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Interview with François Grosjean, an expert on bilingualism

1. As a professor of psycholinguistics, what can you tell us about how many people it is estimated are bilingual in the world? Is bilingualism more common than we might think in places like the UK and US? 

It is estimated by most researchers on bilingualism that probably more than half of the world’s population is bilingual; that is, it uses two or more languages (or dialects) in everyday life. Unfortunately, there are no good statistics for the UK but if you consider that more than 300 languages are spoken in London itself, you can infer that many people are bilingual. As for the USA, some 20% of the population is bilingual, i.e. 55 million inhabitants.

2. When can a second language be most easily acquired in terms of age? 

Some people believe you cannot be a “real” bilingual if you have not acquired your two languages in infancy or at least as a young child. But in fact, one can become bilingual at any time during one’s life – as a child, as an adolescent, or as an adult. There is no upper age limit for acquiring a new language and then continuing one’s life with two or more languages. Nor is there any limit in the fluency that one can attain in the new language with the exception of pronunciation skills.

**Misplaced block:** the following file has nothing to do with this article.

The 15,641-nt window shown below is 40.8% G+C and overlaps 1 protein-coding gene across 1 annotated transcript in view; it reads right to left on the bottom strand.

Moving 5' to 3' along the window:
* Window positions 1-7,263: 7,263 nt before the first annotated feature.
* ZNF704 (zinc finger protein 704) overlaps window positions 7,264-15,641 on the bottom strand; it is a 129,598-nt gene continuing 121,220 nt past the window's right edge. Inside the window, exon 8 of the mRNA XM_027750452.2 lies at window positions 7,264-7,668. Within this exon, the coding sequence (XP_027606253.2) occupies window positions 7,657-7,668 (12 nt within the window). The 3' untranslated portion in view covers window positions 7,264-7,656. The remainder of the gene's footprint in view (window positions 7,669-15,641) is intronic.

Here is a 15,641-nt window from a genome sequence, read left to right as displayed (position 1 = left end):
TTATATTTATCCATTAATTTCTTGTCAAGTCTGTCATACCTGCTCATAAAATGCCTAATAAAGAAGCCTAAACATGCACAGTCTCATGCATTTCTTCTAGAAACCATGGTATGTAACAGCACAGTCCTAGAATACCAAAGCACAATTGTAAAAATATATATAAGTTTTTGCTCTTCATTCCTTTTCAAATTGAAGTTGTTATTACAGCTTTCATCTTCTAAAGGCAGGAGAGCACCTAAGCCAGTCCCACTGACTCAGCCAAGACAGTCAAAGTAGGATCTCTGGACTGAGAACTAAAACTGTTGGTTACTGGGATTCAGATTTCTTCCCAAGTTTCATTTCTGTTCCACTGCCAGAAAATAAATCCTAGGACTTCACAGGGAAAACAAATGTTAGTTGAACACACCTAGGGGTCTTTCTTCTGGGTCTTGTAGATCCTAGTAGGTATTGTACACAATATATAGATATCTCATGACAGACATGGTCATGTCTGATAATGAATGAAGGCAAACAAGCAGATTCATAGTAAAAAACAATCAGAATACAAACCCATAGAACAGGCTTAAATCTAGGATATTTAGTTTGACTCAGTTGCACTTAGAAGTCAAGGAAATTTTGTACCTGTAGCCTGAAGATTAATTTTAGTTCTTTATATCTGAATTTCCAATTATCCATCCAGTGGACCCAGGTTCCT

3. We work with children who struggle with reading and spelling. Quite a few of them are bilingual. Could their bilingualism be a factor in their difficulties?

Unfortunately, it was believed for a long time that bilingualism was a cause of language problems. Recent research has shown that this is not true. On the contrary, bilingualism enhances many abilities such as problem solving as well as the capacity to analyze different aspects of language (a skill that is needed for reading and writing).

4. If a child is dyslexic, will he or she be able to learn a second language?

The answer is a resounding “Yes”! Recall that much of language learning takes place orally and hence puts less demands on the dyslexic child. In addition, if a child needs a second or a third language, he/she will develop it in the right conditions. Someone very close to me, who is dyslexic, is now quintilingual!

 5. If you could advise parents of bilingual children who are struggling with learning to read and write in English, what would it be?

The main factor that leads to the acquisition and development of a language is the need for that language, e.g. to interact with others, to study or work, etc. If the need for a language is present, then language acquisition will usually take place. Other factors must also be present: enough language input and use; the help of family, friends, colleagues, and the community in general; formal language learning; and positive attitudes towards the language and culture in question, as well as towards bilingualism.


François Grosjean is Professor Emeritus of Psycholinguistics at Neuchâtel University, Switzerland. His many publications on bilingualism include three books:  Life with Two Languages: An Introduction to Bilingualism (1982), Studying Bilinguals (2008), and Bilingual: Life and Reality (2010). The latter was selected as a Choice Outstanding Academic Title. He is a Founding Editor of the journal Bilingualism: Language and Cognition and was its first Coordinating Editor. He writes a blog, “Life as a bilingual“, for Psychology today and has a website at: